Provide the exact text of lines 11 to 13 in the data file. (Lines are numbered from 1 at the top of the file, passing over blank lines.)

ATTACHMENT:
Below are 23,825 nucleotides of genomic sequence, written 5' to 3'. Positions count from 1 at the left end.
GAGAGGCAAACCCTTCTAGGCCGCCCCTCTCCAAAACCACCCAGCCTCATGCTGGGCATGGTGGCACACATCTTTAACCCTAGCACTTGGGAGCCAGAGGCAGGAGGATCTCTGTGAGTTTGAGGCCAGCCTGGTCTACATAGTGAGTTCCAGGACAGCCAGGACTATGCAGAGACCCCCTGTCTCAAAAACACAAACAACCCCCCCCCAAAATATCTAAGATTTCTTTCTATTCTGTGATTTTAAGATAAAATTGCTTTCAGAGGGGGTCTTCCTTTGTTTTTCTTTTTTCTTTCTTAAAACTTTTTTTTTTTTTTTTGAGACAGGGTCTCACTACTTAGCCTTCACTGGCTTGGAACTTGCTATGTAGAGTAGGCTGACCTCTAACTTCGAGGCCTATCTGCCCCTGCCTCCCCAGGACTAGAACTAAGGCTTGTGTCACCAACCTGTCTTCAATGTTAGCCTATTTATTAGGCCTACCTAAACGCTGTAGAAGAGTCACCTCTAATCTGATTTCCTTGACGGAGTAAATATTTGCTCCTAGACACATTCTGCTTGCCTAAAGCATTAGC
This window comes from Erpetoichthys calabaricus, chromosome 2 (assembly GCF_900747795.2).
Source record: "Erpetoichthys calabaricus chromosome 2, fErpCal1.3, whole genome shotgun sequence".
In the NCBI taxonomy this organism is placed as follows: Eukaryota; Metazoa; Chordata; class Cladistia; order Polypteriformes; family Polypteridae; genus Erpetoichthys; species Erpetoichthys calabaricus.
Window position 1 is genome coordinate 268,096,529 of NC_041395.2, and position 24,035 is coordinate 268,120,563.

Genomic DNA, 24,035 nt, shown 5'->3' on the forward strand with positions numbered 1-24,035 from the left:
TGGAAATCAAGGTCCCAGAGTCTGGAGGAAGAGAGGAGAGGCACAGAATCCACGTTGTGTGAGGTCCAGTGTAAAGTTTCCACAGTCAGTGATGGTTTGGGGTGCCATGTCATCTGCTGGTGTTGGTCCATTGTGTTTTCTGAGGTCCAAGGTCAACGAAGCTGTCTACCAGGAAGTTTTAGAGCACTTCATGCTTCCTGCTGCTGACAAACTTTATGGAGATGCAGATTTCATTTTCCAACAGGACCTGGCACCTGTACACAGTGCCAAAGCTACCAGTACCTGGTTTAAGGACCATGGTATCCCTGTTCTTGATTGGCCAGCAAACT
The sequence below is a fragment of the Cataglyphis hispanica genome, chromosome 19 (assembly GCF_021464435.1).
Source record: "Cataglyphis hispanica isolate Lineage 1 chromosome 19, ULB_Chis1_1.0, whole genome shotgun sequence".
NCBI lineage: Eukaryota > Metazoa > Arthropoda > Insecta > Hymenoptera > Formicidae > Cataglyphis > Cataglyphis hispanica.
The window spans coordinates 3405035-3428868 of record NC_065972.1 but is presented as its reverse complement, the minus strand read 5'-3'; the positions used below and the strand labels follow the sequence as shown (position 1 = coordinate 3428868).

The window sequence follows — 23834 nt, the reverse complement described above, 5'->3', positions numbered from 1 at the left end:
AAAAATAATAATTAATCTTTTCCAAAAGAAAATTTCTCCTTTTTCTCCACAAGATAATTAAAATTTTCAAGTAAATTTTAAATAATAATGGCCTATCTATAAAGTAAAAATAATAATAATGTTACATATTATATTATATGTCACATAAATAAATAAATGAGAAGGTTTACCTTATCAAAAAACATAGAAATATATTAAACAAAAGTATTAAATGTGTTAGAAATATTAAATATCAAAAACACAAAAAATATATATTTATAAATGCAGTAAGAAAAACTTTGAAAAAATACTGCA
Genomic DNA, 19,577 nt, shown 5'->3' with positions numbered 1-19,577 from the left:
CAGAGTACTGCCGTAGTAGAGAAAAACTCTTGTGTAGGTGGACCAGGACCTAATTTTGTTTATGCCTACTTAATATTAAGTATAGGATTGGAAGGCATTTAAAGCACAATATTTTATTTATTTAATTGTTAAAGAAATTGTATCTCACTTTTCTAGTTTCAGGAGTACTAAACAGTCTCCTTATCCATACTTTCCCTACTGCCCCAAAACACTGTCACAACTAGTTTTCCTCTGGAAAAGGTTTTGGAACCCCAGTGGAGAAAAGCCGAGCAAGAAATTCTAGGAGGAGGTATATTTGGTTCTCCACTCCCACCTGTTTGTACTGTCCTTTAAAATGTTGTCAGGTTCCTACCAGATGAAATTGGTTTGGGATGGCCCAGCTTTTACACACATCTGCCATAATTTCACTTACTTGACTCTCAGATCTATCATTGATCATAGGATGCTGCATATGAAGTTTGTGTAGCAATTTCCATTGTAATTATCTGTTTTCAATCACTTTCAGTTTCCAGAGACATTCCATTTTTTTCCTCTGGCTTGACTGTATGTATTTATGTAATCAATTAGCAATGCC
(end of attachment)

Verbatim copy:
NCBI lineage: Eukaryota > Metazoa > Arthropoda > Insecta > Hymenoptera > Formicidae > Cataglyphis > Cataglyphis hispanica.
The window spans coordinates 3405035-3428868 of record NC_065972.1 but is presented as its reverse complement, the minus strand read 5'-3'; the positions used below and the strand labels follow the sequence as shown (position 1 = coordinate 3428868).

The window sequence follows — 23834 nt, the reverse complement described above, 5'->3', positions numbered from 1 at the left end: